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Chart of the Day: How men and women are critiqued in performance reviews

Kieran Snyder analyzed 248 performance reviews of generally high-performing men and women working in the tech industry. Here’s what she found:

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For one thing, women were more likely than men to receive critical feedback at all. When they received any, men’s critical feedback tended to be constructive suggestions on how to improve. Women, on the other hand, got that constructive feedback — in addition to complaints about their personalities. The word “abrasive”, for example, was used 17 times to describe 13 different women. That kind of negative personality criticism showed up in two of the 83 critical reviews received by men, compared to in 71 of the 94 critical reviews received by women.

But don’t worry — just be confidentembrace bossylean in, and everything will be fine.

Maya DusenberyMaya Dusenbery is an Executive Director of Feministing.

Atlanta, GA

Maya Dusenbery is an Executive Director in charge of Editorial at Feministing. Maya has previously worked at NARAL Pro-Choice New York and the National Institute for Reproductive Health and was a fellow at Mother Jones magazine. She graduated with a B.A. from Carleton College in 2008. A Minnesota native, she currently lives, writes, edits, and bakes bread in Atlanta, Georgia.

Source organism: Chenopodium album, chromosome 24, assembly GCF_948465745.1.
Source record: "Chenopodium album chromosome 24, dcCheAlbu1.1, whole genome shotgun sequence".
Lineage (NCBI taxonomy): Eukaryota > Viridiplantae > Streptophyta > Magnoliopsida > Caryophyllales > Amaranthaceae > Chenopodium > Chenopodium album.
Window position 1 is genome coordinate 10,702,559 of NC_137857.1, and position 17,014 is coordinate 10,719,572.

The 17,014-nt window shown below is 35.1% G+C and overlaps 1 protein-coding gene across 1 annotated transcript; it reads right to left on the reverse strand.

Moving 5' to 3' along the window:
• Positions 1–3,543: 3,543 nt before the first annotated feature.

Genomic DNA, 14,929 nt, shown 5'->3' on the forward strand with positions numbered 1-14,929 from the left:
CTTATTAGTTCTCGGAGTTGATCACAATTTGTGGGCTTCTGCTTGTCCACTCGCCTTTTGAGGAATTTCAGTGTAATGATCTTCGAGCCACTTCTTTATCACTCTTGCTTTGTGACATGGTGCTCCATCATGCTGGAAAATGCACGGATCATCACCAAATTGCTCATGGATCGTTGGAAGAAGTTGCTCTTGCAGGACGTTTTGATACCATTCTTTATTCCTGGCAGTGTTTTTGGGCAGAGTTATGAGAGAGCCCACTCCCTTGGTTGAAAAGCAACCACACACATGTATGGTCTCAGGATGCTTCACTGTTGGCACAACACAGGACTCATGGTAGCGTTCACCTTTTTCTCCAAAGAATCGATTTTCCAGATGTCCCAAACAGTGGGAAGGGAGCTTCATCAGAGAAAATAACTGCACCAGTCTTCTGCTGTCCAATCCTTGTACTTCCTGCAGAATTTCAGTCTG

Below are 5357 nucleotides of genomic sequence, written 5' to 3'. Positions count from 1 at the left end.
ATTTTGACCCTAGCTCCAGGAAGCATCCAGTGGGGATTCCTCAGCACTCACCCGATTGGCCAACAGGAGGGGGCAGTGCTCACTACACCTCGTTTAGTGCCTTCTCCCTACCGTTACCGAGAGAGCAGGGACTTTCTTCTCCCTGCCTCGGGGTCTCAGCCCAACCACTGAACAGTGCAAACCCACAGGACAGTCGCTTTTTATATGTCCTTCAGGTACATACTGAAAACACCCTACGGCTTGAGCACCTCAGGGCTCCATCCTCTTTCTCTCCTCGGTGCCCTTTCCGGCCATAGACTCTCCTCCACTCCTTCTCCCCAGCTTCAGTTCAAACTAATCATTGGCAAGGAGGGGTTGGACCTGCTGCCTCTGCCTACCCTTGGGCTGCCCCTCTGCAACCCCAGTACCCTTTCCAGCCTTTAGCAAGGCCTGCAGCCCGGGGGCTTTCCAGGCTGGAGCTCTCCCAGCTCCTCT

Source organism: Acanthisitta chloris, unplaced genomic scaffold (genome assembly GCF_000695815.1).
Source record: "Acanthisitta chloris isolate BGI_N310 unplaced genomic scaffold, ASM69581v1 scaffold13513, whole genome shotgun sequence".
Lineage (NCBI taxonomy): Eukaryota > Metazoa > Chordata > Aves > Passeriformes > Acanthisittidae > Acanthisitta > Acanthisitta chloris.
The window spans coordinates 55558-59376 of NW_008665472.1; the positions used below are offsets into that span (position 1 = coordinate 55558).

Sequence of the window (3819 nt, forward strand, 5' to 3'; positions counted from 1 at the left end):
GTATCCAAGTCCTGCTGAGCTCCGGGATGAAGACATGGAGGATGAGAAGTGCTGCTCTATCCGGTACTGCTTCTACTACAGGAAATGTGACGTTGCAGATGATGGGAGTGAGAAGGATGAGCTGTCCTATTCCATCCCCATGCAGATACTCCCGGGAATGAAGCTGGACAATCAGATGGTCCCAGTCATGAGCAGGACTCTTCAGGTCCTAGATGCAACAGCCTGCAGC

Maya Dusenbery is an Executive Director of Feministing in charge of Editorial.

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  • http://feministing.com/members/isonomist/ Isonomist

    I’m not surprised that other women’s experience is similar to my own (wait! I am! I thought it was just me!), but I’m honestly shocked that men’s experience is so different. In a way it makes me feel a little better about getting treated like I’m a she-monster for asking for a raise. By more than one boss.

    I always thought they threw in the unnecessary criticism on purpose, so they had something handy in everyone’s file in case of layoffs.